There is a very big difference between knowing more and being smarter.
I am not necessarily interested in higher test scores, more knowledge, a certification or more chapters from a text. Rather, I am interested in creating students who have a strong science foundation and the intellect to attack problems that they have never seen before.
Sometimes these problems are abstract word problems, sometimes they are creating an experimental procedure, and sometimes they are engineering a solution.
I want to grow brains, not just fill them.
Technology plays a large roll in the content delivery, the presentation of puzzles, collecting data, getting knowledge and opinions from experts and collaboration. Technology is an important tool, but just a tool. The details of what, how and why are critically important in the instructional design.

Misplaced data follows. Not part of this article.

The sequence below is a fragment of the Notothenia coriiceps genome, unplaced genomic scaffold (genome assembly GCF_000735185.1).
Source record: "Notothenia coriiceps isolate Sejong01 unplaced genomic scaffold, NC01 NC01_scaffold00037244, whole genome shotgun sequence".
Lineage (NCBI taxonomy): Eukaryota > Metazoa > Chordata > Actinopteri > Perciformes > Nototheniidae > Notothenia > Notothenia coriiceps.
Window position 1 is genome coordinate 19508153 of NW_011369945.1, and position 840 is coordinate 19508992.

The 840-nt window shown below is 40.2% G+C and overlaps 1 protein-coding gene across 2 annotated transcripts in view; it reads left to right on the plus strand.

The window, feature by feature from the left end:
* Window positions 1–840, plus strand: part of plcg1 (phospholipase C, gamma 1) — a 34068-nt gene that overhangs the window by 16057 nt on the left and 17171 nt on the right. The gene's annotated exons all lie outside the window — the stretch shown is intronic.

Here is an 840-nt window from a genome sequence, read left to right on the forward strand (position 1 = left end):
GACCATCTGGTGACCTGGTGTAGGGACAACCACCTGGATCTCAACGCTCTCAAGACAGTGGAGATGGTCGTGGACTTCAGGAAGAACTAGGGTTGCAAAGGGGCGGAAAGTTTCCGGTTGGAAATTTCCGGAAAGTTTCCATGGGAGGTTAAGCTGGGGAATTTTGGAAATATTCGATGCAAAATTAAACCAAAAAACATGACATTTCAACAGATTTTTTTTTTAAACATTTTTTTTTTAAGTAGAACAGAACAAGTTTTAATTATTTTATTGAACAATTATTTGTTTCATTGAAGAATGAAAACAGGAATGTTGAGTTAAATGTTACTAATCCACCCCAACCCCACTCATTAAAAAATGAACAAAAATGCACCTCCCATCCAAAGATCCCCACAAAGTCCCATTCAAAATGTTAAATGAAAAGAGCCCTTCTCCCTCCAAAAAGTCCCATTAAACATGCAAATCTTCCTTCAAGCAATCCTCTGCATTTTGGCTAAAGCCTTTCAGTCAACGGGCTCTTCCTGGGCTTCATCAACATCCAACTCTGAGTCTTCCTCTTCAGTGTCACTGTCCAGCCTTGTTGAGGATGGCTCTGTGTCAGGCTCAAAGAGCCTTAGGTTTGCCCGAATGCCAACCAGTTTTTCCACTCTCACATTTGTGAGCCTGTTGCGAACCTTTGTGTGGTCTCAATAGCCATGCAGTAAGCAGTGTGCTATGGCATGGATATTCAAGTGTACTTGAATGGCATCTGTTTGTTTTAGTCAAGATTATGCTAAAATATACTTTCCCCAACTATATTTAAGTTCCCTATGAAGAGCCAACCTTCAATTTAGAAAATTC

My specific Research Interests include:
- new 3D televisions to learn spatial concepts in Chemistry.
- the role of visualizations and simulations in learning Chemistry and Physics.
- the difference between individuals at 1 to 1 laptops and small groups gathered around Interactive Whiteboards.
- using probeware to collect data for the evolution of lab procedures.
- the role of group work and team dynamics in learning.
I am trying to find ways to change the way that students learn and think. So I conduct both informal and formal educational research to differentiate between theory and practice. I am most blessed to have collaborations with the University of New Brunswick, University of Queensland and Smart Technologies.
Please contact me for other research possibilities. My research lab contains:
- SmartBoards: 7 total, 5 in the same room, 3 of them are multitouch.
- Laptops: 1 to 1 laptops with full WIFI
- Probeware: 8 complete sets of physics and chemistry probeware
- 3D TV: active screen television and 6 active glasses
- Smart Response XE and VE: 2 Class sets
- 2 Ipads
Teaching Sequence matters when teaching high school Chemistry with scientific visualizations. I. Fogarty & D. Geelan. Teaching Science: The Journal of the Asutralian Science Teachers Association, Volume 58, Number 4, December 2012 pg 19-23.